Consultant Frederick Pratter continues his winning streak with this third edition of Web Development with SAS by Example. Web programmers of all levels will appreciate Frederick's many real-world examples and clean delivery. Speaking of delivery, I'd encourage those of you who attend SAS Global Forum and regional user group conferences to seek out Frederick if he's speaking or presenting a paper. Not only is he a long-time SAS expert, but he has the most amazing voice. If we could turn one SAS Press title into an audio book, I'd vote for this one!
Whether you get a chance to meet Frederick or not, this week's featured tip is a stand-out.
The following excerpt is from SAS Press author Frederick Pratter's book "Web Development with SAS by Example, Third Edition" Copyright © 2011, SAS Institute Inc., Cary, North Carolina, USA. ALL RIGHTS RESERVED. (please note that results may vary depending on your version of SAS software)
The least complicated way to manage remote database tables is with PROC SQL. This alternative offers a relatively straightforward interface for experienced SQL users. The main advantage is that SQL statements can be “passed through” to the database engine, where they execute in native mode. Except for bulk loads, where it is still probably better to use DBLOAD, PROC SQL has the advantage of simplicity and familiarity. It is important to note, however, that there are DBMS-specific differences from system to system. Again, the best advice is to consult the documentation that comes with the specific version of the SAS/ACCESS product, and be sure to coordinate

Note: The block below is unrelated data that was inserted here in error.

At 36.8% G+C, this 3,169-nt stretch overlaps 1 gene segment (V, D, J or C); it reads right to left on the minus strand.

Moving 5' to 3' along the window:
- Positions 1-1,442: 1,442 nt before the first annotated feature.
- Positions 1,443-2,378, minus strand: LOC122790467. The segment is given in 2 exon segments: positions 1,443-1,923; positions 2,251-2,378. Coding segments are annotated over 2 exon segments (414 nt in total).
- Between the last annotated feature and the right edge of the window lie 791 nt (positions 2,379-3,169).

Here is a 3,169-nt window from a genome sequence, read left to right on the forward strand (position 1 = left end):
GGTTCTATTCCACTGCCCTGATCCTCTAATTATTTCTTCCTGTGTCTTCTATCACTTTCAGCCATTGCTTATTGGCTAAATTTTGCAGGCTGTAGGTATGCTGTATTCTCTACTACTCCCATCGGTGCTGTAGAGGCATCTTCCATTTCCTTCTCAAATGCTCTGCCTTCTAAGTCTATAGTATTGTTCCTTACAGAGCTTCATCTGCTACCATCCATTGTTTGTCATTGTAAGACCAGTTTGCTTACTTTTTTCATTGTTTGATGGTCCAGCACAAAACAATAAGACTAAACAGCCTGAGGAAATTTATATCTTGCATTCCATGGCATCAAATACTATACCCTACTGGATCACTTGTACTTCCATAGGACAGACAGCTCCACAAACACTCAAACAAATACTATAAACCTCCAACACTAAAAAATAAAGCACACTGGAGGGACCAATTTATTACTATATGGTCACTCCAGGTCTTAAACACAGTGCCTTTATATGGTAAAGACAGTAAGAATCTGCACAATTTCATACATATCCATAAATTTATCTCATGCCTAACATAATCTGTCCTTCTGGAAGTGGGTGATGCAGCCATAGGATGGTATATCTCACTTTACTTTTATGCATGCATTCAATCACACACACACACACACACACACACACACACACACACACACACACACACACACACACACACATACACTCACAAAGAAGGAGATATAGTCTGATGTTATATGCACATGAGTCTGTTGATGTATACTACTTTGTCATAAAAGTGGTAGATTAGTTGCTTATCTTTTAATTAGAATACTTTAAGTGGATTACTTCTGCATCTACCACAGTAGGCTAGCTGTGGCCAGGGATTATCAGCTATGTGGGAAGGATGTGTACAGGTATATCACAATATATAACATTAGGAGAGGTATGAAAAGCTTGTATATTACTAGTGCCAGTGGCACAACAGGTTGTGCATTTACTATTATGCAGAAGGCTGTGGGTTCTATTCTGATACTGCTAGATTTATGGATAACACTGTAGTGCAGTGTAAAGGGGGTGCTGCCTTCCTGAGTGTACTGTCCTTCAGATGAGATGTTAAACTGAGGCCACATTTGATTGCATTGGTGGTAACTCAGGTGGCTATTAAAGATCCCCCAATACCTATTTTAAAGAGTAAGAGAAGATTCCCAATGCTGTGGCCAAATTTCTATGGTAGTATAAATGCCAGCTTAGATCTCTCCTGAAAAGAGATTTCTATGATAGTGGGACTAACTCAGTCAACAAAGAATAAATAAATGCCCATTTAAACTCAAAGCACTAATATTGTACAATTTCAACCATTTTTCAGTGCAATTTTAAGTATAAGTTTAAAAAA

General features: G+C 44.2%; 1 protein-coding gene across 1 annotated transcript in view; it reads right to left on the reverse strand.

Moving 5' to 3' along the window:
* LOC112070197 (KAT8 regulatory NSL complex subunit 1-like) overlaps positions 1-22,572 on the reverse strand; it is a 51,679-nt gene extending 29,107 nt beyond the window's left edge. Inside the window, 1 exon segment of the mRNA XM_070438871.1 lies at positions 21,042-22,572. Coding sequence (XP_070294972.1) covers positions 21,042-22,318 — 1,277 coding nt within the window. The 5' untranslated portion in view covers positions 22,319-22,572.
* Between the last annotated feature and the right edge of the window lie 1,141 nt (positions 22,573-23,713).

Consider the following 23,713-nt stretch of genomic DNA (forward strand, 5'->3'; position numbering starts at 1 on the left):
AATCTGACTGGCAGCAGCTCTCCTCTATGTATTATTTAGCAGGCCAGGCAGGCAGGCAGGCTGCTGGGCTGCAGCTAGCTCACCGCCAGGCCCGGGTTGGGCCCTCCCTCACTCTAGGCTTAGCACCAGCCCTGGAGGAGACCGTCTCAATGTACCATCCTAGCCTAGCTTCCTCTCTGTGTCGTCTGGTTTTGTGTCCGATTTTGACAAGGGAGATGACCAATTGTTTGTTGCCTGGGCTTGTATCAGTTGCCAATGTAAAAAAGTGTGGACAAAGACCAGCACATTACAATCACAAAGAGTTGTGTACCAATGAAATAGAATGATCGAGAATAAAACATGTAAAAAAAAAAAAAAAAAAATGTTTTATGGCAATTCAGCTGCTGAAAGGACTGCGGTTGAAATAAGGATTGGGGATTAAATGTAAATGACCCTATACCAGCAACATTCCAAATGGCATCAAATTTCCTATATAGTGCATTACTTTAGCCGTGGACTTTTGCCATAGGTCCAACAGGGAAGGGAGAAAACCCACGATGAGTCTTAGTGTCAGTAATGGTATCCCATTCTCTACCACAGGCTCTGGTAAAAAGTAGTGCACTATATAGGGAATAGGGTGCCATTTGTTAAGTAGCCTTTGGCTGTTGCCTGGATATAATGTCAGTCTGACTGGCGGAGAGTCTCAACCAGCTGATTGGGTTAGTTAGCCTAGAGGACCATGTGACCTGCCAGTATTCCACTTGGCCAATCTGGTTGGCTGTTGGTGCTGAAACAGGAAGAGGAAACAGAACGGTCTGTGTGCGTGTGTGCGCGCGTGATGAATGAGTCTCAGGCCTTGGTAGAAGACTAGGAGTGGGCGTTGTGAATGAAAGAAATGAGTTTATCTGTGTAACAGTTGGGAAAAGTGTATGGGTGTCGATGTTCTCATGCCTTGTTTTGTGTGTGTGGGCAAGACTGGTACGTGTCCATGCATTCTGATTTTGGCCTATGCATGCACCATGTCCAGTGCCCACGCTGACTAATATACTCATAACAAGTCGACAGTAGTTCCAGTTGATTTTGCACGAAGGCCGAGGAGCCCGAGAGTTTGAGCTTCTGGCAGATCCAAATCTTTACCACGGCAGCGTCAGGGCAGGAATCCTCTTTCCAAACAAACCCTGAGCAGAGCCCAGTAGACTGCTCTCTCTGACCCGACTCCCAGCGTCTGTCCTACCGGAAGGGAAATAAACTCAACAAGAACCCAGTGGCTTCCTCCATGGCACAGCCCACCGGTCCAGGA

with your DB administrator before accessing tables remotely!
The following example illustrates how to use PROC SQL as an alternative to PROC ACCESS:
Three SQL statements are required: Connect and disconnect attach to the database and detach respectively. The SQL select statement has two parts: the expression enclosed in parentheses (select * from EMP) is “pass-through SQL.” This code is sent to the Oracle database server to return the data from table “emp.”
The outer select * from connection to oracle returns the result to SAS. Finally, the create table clause causes the results to be saved as the temporary data set WORK.EMP. If this clause were omitted, PROC SQL would simply display the table in the output window (the default behavior for a “select”).
As noted previously, to write to an Oracle database, it is possible to use the Oracle SQL*Loader, by specifying
BULKLOAD=YES and appropriate BL_OPTIONS on the output table name in PROC SQL. See “Bulk Loading for Oracle” in the SAS/ACCESS 9.2 for Relational Databases: Reference, 2nd Edition, where an example is shown.
UNIX Server with a Windows Client
In addition to the SAS/ACCESS Interface to DBMS, if the database is on a UNIX server and SAS is running on a Windows client, it is possible to use SAS/ACCESS to ODBC. The main advantage of this approach, as opposed to the DBMS-specific products, is that it allows a Windows client to access a wide variety of database engines, not
just the one it is licensed for.
Read a free chapter from Frederick's book, as well as reviews for it, by visiting his author page.